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Are you suffering wage theft at work?

On Behalf of | Jul 27, 2021 | Wage And Hour/Overtime

Employees work hard to earn their paychecks, and they often need every cent to pay for necessary expenses like rent, utilities, insurance and groceries. When your wages are processed through automated systems, it can seem unlikely that your employer is stealing your income.

Unfortunately, employers find ways to keep billions of dollars out of their employee’s paychecks each year. This wage theft can happen when employees do not see it happen or they do not know that certain actions are actually wage theft. To help combat this, here are five common forms of wage theft:

Working off the clock

An employer needs to pay their employees for any work they do, but they may find subtle ways around it. Examples of this include telling employees that any work after the end of a shift will not be paid and asking employees to do additional work after they clocked out for the day.

Tip violations

Employers, including managers, who take a share or all of an employee’s tips are committing wage theft. Another form of violation includes employers who do not pay any base income to their employees and require them to rely solely on tips.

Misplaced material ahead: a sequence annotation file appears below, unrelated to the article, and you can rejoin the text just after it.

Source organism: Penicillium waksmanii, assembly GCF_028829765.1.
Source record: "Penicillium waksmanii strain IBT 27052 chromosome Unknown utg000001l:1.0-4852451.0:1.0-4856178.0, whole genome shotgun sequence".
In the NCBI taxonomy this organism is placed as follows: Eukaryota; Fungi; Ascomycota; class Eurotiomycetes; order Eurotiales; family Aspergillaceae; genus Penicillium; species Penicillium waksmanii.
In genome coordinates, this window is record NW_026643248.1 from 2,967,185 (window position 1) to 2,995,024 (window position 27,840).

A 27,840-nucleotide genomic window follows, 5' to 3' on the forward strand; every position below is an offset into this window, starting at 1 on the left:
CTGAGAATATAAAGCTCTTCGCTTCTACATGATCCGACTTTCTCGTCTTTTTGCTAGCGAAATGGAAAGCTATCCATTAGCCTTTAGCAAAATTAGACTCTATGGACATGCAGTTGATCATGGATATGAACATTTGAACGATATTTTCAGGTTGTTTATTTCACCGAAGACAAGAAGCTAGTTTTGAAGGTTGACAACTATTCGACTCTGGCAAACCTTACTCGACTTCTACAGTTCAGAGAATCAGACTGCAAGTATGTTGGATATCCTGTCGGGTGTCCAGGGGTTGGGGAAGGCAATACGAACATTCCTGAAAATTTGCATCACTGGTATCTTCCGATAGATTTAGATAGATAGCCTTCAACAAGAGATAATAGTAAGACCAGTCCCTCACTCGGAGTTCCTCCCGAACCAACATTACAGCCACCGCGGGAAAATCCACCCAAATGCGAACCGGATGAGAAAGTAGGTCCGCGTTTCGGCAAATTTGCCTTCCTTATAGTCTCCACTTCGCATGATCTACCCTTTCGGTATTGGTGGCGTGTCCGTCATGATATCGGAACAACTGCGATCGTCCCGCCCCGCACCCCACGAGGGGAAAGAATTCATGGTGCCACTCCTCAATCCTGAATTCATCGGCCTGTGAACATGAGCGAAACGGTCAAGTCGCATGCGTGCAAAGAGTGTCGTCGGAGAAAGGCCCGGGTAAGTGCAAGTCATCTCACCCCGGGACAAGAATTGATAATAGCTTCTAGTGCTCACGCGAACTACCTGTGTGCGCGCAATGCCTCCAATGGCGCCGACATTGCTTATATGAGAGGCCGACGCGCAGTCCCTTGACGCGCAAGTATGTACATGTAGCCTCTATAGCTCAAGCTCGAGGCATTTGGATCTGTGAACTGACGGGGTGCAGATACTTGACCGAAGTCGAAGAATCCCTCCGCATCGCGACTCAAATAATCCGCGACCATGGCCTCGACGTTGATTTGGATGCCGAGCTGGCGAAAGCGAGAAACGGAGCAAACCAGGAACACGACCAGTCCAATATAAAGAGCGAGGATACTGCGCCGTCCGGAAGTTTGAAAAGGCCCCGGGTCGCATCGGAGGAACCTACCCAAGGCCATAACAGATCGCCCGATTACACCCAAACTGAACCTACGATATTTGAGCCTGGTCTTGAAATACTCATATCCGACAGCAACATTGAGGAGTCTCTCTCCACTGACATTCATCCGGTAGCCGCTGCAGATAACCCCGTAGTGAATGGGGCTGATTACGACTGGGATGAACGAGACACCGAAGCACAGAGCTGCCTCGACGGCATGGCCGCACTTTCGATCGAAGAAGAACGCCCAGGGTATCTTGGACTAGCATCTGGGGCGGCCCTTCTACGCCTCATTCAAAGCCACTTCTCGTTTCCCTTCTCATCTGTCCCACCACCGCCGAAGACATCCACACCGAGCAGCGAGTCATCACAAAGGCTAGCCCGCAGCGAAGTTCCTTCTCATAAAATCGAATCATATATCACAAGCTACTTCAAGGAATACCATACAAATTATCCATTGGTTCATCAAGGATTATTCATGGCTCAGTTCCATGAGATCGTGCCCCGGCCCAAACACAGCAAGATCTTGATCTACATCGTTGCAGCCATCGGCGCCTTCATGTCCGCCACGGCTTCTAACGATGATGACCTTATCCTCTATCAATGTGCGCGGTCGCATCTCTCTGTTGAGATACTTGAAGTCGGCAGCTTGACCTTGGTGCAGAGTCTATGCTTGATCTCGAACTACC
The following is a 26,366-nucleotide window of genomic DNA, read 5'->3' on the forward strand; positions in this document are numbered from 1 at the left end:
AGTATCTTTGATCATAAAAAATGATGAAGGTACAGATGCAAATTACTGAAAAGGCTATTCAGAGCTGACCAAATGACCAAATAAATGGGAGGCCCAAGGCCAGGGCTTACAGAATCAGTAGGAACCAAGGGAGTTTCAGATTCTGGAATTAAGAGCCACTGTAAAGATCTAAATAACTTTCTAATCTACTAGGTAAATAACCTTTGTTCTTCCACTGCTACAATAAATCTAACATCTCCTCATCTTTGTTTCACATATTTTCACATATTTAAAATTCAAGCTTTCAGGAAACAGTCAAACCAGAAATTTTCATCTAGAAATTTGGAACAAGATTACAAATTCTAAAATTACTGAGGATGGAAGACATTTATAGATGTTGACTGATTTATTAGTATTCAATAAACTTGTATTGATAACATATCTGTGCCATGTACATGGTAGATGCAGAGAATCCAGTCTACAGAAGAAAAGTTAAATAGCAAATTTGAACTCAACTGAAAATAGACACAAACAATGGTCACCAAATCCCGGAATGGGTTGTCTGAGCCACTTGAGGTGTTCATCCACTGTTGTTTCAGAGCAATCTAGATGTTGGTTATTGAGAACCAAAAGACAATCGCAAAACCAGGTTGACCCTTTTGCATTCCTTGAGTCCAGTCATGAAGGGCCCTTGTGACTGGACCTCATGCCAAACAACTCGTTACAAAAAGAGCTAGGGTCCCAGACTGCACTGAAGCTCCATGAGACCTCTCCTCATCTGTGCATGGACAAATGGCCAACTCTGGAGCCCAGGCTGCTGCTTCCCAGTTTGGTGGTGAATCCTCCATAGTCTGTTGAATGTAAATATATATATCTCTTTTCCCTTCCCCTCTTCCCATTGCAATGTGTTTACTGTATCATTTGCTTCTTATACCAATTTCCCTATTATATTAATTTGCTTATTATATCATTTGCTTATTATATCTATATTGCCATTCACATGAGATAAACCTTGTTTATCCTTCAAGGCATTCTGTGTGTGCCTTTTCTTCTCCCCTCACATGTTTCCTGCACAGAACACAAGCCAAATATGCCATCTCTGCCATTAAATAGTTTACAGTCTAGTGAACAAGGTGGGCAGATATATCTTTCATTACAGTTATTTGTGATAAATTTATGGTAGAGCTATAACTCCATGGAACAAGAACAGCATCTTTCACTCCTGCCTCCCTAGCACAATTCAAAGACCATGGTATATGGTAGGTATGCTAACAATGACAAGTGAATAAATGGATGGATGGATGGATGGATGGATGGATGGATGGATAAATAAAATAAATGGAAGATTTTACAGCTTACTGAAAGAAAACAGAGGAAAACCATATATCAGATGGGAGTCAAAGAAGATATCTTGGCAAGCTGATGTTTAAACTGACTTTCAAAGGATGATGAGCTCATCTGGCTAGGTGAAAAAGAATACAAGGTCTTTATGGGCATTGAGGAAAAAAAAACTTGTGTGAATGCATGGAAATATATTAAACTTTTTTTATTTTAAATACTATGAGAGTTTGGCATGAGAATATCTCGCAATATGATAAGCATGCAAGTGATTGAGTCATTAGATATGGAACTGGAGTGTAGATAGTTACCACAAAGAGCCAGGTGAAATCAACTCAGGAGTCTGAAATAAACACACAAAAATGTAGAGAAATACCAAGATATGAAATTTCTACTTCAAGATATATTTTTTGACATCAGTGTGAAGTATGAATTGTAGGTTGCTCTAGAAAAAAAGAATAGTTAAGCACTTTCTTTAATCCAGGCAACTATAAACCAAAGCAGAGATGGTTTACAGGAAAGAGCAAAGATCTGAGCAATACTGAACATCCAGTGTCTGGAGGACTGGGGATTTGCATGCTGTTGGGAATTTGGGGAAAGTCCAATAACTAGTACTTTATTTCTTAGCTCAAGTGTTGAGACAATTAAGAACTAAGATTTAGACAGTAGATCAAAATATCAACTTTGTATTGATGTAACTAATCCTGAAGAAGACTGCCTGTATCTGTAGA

Unpaid meal breaks

Employers don’t need to pay employees for break time as long as the employee is not actually performing any work during their breaks. If your employer requires you to help out during a rush while you are on break, they need to either pay you for the whole break or pay you for the time you worked.

Hour juggling

Employees are entitled to overtime pay if they work more than 40 hours in a single week. If you worked 50 hours one week of a pay period and 30 hours the next week, you would have worked 10 hours of overtime during the first week. If your employer moved those hours to the next week and claimed that you worked 40 hours each week, and therefore didn’t pay you overtime, they would have committed wage theft.

Preparation pay

If your job requires you to wear specific clothing, like protective clothing or safety gear, you need to be paid for the time you spend putting on and taking off that clothing or gear. This does not apply to changing in or out of regular clothing.

What can you do?

If you suspect that you are a victim of wage theft, contact an attorney immediately. They can help you review your situation and pursue compensation for your lost income while also protecting your rights.

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